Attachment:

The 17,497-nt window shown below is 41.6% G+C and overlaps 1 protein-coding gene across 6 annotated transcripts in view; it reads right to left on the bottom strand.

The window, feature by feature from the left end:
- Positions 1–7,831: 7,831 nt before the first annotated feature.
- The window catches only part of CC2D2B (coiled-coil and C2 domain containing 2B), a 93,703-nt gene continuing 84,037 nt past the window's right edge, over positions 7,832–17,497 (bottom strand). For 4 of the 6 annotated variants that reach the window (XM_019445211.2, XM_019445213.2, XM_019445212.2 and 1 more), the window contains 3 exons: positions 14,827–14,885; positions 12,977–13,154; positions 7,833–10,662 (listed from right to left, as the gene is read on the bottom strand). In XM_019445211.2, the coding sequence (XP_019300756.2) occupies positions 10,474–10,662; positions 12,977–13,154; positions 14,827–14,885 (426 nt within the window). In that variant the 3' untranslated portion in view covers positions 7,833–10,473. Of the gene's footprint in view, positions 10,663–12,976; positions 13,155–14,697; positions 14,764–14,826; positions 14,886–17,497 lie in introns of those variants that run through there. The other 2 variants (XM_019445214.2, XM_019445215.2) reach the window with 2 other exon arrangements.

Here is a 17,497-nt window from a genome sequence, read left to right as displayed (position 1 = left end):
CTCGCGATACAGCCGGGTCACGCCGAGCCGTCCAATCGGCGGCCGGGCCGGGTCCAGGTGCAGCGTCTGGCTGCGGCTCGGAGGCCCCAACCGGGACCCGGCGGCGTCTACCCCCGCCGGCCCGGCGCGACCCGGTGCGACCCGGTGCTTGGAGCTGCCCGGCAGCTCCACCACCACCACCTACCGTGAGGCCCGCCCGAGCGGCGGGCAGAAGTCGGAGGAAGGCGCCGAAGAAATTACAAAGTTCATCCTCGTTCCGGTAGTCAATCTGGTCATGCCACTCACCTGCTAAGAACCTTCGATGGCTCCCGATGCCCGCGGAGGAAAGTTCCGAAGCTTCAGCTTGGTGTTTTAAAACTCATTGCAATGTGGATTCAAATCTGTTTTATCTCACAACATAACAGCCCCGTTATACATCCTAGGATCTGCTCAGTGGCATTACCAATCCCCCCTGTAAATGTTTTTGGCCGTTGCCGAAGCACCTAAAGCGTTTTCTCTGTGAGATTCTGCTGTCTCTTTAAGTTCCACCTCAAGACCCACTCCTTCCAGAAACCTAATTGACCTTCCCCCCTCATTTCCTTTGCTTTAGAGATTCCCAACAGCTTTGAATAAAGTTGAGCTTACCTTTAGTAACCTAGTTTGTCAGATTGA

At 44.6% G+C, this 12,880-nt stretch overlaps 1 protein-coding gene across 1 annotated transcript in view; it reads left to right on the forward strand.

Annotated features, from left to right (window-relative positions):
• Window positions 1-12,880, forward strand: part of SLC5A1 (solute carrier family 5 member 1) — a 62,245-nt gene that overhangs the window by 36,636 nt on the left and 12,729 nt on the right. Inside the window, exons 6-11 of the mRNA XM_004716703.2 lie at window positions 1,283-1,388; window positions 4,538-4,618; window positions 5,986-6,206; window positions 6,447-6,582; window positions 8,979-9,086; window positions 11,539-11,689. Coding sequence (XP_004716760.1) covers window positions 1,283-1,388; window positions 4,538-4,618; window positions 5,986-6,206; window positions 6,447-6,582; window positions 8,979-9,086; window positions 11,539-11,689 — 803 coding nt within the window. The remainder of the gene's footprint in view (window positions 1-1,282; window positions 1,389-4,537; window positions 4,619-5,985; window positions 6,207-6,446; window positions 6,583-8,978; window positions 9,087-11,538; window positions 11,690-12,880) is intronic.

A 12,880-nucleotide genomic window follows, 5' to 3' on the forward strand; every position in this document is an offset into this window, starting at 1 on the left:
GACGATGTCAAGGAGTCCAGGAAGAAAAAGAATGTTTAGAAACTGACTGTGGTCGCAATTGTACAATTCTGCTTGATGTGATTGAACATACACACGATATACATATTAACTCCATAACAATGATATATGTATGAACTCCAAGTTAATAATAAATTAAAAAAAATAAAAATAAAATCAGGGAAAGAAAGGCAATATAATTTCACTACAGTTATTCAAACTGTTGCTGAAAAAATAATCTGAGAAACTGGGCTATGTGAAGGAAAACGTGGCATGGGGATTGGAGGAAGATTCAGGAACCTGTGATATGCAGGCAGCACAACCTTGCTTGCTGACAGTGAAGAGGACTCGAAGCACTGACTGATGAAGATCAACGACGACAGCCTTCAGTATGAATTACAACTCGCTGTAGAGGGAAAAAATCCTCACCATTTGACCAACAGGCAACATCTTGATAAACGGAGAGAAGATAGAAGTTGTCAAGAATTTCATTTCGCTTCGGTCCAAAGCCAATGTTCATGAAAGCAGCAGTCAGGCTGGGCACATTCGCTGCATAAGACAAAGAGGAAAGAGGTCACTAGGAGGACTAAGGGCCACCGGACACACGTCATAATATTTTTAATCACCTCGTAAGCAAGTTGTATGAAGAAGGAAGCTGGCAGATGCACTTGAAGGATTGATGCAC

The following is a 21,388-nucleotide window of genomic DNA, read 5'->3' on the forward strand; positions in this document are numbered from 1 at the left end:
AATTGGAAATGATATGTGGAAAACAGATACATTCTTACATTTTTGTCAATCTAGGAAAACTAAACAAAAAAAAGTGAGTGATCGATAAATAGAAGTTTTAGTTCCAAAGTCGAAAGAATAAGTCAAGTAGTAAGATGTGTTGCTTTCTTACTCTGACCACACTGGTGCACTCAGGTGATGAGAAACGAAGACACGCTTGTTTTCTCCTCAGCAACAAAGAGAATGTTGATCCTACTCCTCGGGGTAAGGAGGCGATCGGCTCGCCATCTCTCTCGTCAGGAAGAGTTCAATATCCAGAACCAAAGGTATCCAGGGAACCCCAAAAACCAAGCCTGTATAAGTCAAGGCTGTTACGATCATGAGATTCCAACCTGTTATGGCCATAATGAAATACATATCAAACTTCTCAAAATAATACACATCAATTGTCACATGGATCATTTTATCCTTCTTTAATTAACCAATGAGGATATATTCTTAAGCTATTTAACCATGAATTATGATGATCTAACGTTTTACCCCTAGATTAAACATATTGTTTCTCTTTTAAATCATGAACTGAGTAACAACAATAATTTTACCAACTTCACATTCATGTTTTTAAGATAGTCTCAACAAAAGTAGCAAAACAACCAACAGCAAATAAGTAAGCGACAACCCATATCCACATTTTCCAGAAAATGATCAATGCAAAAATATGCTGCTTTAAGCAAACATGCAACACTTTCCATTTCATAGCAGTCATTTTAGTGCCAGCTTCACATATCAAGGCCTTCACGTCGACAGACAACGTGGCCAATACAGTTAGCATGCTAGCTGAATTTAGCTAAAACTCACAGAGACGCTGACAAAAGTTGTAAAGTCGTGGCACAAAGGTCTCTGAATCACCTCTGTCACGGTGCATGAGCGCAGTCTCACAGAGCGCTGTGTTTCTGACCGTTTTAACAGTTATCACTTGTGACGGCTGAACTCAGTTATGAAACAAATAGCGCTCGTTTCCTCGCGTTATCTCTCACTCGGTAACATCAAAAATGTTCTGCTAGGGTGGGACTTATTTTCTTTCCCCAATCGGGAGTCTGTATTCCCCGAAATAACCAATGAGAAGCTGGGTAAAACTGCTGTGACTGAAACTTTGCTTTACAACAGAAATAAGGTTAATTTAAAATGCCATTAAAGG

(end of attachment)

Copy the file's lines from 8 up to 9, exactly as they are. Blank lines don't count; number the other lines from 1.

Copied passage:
Annotated features, from left to right (window-relative positions):
• Window positions 1-12,880, forward strand: part of SLC5A1 (solute carrier family 5 member 1) — a 62,245-nt gene that overhangs the window by 36,636 nt on the left and 12,729 nt on the right. Inside the window, exons 6-11 of the mRNA XM_004716703.2 lie at window positions 1,283-1,388; window positions 4,538-4,618; window positions 5,986-6,206; window positions 6,447-6,582; window positions 8,979-9,086; window positions 11,539-11,689. Coding sequence (XP_004716760.1) covers window positions 1,283-1,388; window positions 4,538-4,618; window positions 5,986-6,206; window positions 6,447-6,582; window positions 8,979-9,086; window positions 11,539-11,689 — 803 coding nt within the window. The remainder of the gene's footprint in view (window positions 1-1,282; window positions 1,389-4,537; window positions 4,619-5,985; window positions 6,207-6,446; window positions 6,583-8,978; window positions 9,087-11,538; window positions 11,690-12,880) is intronic.